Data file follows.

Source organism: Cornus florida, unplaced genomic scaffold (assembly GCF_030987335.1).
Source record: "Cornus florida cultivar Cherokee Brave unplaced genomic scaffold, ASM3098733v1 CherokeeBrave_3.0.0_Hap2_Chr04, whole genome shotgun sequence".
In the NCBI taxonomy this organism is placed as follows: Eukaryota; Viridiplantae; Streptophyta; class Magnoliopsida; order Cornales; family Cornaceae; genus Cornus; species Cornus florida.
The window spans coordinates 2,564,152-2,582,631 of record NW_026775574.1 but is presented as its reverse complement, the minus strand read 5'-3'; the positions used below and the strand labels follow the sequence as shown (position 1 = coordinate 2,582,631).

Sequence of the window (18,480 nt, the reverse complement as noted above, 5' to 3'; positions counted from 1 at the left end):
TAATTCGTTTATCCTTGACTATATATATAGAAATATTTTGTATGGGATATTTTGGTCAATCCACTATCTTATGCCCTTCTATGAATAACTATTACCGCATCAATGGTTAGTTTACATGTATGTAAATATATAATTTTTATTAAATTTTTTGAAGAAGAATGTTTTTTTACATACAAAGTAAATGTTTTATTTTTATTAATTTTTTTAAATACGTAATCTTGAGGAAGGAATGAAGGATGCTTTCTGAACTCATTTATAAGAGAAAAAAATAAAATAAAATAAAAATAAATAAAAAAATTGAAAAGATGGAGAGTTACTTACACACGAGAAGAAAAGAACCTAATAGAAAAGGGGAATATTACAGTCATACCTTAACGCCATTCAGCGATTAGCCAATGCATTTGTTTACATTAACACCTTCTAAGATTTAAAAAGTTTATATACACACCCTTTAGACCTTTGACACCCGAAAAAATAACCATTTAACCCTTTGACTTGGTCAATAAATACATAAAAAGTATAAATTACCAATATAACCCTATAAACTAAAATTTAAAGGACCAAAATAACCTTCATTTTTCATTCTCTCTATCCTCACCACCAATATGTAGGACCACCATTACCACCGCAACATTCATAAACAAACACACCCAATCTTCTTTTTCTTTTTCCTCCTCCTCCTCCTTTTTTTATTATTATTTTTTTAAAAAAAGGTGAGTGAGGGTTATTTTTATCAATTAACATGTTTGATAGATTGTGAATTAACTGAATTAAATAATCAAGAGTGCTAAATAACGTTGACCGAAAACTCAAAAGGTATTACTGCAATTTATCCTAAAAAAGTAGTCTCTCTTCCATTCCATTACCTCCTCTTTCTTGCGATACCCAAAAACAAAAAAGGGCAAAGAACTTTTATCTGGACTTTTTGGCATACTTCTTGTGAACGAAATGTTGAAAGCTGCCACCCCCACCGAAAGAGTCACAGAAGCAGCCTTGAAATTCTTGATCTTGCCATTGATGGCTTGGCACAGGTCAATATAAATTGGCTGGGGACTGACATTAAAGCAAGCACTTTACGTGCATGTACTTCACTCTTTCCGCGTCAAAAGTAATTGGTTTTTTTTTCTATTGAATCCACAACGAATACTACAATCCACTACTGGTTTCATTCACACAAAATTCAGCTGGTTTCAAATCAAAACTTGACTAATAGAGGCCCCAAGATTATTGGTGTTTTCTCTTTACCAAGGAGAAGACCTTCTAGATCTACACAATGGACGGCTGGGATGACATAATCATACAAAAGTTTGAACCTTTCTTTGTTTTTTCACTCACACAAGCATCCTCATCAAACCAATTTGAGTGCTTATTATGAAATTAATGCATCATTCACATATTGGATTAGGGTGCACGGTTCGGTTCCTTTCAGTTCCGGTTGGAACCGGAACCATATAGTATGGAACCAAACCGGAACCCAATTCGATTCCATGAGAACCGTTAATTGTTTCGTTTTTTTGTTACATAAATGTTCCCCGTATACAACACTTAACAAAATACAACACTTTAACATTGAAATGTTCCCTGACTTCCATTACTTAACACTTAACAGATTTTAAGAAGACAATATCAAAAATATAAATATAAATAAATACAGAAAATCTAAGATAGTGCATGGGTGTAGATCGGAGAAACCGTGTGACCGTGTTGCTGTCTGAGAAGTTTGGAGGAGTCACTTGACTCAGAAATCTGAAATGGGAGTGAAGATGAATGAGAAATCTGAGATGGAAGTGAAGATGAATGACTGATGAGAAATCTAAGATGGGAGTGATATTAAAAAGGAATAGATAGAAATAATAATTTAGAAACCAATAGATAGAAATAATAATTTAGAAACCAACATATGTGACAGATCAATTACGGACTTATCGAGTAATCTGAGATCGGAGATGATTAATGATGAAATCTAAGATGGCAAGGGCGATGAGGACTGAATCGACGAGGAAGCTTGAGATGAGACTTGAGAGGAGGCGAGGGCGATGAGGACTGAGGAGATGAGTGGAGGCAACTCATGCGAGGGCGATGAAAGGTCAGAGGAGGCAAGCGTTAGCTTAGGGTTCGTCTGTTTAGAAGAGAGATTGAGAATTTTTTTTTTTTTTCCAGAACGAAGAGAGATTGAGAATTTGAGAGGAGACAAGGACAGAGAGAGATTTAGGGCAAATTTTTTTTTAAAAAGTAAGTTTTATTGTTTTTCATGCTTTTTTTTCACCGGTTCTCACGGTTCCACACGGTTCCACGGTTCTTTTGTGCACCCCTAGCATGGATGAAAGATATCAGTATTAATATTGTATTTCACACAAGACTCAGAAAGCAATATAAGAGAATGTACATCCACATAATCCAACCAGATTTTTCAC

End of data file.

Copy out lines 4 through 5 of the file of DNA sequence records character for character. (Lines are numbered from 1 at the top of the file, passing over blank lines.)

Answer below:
The window spans coordinates 2,564,152-2,582,631 of record NW_026775574.1 but is presented as its reverse complement, the minus strand read 5'-3'; the positions used below and the strand labels follow the sequence as shown (position 1 = coordinate 2,582,631).

Sequence of the window (18,480 nt, the reverse complement as noted above, 5' to 3'; positions counted from 1 at the left end):